Beer and brains served up at Nerd Nite

Monthly event gets its geek on

The first time Kaylee Byers attended a Nerd Nite she was hooked. She likes learning about chemistry, a sexual culture or a bizarre animal while sipping a beer in a laidback setting.

Now Byers and friends have brought the event that’s already been established in 70 cities worldwide to Vancouver, with their second instalment at Café Deux Soleils on Commercial Drive, March 19.

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Marine invertebrate taxonomist Sheila Byers will talk about zombie worms that dine on whale bones, actor and voice actor Kirby Morrow will share details of his chosen career and astrophysicist Jaymie Matthews will muse on space, planets and the stars.

Byers hopes others will find her aunt’s passion for worms just as infectious as she has.

“She’s actually who inspired me go to into biology,” said the 28-year-old doctoral student in parasitology. “When I was young I would go over to her house and open these drawers and they’d just be full of vials of dead worms and I was like, ‘What is this? Who is this person?’ And now 15 years later it’s me.”

Byers co-organizes Vancouver’s Nerd Nite with visual effects data coordinator Brandon Doty and astronomy educator Michael Unger.

A Nerd Nite that Unger attended in Edmonton captured his imagination and he leapt at the chance to co-host a local event.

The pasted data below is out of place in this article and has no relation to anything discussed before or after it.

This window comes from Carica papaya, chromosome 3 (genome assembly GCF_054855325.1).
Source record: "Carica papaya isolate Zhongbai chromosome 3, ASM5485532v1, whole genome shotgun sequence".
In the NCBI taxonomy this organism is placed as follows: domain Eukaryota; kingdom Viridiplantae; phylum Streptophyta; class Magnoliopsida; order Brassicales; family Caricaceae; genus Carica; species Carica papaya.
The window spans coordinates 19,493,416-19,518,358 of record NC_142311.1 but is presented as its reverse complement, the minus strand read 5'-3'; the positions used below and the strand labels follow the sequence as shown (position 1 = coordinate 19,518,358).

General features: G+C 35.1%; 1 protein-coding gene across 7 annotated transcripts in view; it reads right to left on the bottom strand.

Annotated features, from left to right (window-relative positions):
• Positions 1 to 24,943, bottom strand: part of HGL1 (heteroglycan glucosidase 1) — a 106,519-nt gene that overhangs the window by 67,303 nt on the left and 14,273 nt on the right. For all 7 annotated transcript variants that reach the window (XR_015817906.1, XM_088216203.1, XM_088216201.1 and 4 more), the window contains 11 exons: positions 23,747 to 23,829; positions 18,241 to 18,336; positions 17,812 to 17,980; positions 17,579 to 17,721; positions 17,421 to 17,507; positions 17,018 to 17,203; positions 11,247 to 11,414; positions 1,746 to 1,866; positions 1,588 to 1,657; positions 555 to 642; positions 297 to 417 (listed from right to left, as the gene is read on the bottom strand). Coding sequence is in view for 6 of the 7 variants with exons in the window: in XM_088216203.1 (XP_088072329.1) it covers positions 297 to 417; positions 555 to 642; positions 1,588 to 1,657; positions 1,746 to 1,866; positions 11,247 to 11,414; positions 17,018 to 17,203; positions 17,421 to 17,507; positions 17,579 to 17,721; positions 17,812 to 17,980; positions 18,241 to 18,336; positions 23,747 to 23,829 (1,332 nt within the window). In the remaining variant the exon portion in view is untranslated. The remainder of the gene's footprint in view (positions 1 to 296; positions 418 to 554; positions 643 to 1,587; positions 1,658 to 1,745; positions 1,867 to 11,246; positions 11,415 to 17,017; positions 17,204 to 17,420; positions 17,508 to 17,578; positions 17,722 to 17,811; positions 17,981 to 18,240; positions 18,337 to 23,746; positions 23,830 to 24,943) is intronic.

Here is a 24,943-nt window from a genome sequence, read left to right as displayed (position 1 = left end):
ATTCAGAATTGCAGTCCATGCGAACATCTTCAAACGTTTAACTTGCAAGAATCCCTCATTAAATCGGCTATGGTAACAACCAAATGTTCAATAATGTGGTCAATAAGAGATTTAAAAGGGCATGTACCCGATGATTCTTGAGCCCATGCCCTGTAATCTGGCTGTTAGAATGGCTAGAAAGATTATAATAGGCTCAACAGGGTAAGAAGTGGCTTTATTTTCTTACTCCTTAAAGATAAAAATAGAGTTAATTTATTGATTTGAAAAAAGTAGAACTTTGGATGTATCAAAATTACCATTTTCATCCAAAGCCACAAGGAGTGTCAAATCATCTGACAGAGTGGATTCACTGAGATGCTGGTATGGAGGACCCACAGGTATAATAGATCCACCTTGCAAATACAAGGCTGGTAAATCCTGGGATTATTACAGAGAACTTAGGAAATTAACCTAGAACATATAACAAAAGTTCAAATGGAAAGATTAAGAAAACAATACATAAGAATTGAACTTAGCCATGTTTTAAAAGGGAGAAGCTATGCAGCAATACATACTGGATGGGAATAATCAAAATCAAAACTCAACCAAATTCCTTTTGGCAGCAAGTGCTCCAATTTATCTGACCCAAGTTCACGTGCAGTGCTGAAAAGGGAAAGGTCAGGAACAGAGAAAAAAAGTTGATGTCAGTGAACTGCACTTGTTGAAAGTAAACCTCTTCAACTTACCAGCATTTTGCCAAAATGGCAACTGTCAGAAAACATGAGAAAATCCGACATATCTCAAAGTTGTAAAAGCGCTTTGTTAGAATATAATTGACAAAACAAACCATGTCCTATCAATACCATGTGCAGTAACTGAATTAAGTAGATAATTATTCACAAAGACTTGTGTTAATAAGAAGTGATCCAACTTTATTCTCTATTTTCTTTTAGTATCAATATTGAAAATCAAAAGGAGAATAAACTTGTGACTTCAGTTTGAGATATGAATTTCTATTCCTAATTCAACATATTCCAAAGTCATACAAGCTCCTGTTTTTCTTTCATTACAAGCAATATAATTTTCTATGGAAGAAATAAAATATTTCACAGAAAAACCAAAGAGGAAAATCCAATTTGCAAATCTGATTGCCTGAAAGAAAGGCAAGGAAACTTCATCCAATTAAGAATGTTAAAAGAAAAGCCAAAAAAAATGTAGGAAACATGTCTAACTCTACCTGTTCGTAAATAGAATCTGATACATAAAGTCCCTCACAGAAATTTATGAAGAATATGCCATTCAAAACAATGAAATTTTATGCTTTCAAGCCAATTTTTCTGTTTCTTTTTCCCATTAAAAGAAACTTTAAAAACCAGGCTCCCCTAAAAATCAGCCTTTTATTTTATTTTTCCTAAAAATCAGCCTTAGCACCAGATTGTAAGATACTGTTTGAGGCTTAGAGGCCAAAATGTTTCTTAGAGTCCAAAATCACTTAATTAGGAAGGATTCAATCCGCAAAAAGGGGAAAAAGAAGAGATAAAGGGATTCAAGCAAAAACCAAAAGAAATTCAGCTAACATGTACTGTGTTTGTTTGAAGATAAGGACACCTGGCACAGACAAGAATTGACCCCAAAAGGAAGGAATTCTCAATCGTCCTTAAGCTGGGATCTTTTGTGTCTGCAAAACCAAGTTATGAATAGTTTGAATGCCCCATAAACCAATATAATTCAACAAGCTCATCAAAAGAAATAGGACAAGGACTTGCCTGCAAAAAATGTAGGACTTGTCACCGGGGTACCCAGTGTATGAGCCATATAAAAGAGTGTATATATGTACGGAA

“The past couple years I had been actively seeking out science lectures, but all seemed to be either at universities, or at unexciting and remote lecture halls,” Unger told the Courier via email. “Having a place to relax and learn something new and fun while drinking a beer is something I know I really wanted, and I knew based on the success of Nerd Nite in other cities Vancouver would want it too.”

Last month’s inaugural Nerd Nite featured standup comedian Ian Boothby on “How Comic Books Can Save a Life,” Alex Waterhouse-Hayward on various types of photography and how the scanner has changed his life and University of B.C. scientist Joel Kelly talking about structural colour.

“Two of our speakers brought a lot of props and passed them around,” Byers said.

To ensure passionate experts don’t bore audiences with minutiae, Nerd Nite organizers urge presenters to steer clear of jargon and to tell a story. Organizers preview presentations to ensure they’re palatable for a general audience. 

“There is a strong demand now for people to understand the world around them,” Unger added, citing the success of TED talks and Pecha Kucha as proof.

Nerd Nites are more accessible, he says. “It allows people to come and learn, ask questions and interact with other ‘nerds,’” said Unger, who also co-hosts the Biltmore Ping Pong Club.

Byers had no problem donning the nerd moniker when she participated at a Nerd Nite in Edmonton, speaking about how parasites manipulate their hosts.

“When I was young, being a nerd was bad. It was like ‘nerd!’ ‘four eyes!’ ‘geek!’” said Byers, who volunteers in elementary schools.  “It’s really positive now. People are proud to call themselves geeks and I’m even noticing it in kids.”

She added, “There’s not nearly the same stigma on being smart as there used to be.”

Nerd Nites are scheduled on the third Wednesday of each month at 2096 Commercial Dr. until and including May. Nerd Nite Vancouver 2.0 starts at 8 p.m. Admission is $5 at the door. For more information, see vancouver.nerdnite.com.

crossi@vancourier.com

twitter.com/Cheryl_Rossi

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